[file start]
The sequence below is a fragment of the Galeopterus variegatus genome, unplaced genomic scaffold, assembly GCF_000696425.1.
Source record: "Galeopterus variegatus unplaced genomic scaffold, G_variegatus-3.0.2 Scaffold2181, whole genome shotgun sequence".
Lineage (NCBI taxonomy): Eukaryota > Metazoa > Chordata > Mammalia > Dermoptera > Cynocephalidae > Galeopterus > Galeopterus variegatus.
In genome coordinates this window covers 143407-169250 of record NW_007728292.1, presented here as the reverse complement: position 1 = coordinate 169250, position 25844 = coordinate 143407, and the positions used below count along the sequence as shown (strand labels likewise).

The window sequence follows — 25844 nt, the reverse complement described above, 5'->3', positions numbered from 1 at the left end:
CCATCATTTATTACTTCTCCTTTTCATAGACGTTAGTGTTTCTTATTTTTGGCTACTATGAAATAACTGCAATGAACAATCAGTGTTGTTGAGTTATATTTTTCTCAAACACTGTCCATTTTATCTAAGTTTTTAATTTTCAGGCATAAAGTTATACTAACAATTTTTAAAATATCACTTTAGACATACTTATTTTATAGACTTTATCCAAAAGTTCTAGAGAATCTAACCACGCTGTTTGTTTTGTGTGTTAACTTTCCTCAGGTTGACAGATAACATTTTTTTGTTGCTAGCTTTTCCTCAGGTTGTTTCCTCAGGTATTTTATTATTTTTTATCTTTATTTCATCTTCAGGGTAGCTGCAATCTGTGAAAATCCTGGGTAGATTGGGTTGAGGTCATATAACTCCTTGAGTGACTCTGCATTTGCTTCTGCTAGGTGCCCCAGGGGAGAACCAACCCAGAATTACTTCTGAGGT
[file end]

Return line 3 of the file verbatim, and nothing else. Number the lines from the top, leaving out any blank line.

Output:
Lineage (NCBI taxonomy): Eukaryota > Metazoa > Chordata > Mammalia > Dermoptera > Cynocephalidae > Galeopterus > Galeopterus variegatus.